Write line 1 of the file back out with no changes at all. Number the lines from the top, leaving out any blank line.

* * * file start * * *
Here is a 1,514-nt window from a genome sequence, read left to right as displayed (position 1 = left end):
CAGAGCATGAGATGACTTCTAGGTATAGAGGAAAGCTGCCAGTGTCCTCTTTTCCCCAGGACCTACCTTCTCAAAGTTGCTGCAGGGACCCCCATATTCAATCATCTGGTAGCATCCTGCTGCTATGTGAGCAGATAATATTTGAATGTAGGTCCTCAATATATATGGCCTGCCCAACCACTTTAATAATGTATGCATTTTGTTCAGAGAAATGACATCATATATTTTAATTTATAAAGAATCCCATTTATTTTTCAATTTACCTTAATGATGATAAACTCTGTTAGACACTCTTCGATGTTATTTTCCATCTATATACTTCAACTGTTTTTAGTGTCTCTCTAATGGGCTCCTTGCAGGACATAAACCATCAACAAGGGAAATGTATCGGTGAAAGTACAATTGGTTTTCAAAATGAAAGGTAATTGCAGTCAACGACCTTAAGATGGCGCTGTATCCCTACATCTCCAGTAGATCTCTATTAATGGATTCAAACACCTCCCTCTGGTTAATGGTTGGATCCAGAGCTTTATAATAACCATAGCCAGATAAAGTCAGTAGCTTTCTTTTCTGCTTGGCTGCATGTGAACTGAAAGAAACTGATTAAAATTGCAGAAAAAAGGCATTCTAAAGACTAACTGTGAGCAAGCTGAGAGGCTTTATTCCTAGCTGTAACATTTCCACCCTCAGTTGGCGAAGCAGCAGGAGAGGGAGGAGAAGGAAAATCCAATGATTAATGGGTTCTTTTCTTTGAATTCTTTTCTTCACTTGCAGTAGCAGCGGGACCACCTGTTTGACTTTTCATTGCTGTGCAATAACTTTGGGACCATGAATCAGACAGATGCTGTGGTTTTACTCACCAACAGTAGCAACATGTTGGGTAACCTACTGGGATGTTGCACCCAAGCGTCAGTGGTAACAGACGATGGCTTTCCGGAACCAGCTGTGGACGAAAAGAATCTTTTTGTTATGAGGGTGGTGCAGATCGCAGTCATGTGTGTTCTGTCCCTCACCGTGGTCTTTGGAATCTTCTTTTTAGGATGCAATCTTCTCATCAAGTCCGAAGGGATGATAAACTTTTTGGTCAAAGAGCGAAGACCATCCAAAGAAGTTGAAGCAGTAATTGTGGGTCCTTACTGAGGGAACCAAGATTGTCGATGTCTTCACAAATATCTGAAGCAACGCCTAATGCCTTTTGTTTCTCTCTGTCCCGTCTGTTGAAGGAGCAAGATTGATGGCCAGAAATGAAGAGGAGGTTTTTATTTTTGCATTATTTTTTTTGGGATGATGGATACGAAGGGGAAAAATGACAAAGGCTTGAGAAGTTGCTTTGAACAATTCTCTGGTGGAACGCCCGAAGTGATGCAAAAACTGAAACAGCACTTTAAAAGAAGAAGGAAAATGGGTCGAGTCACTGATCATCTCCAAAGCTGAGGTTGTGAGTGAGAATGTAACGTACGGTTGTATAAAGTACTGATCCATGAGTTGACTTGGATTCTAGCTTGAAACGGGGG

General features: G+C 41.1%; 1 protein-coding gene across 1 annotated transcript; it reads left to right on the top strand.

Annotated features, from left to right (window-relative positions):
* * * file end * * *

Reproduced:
Here is a 1,514-nt window from a genome sequence, read left to right as displayed (position 1 = left end):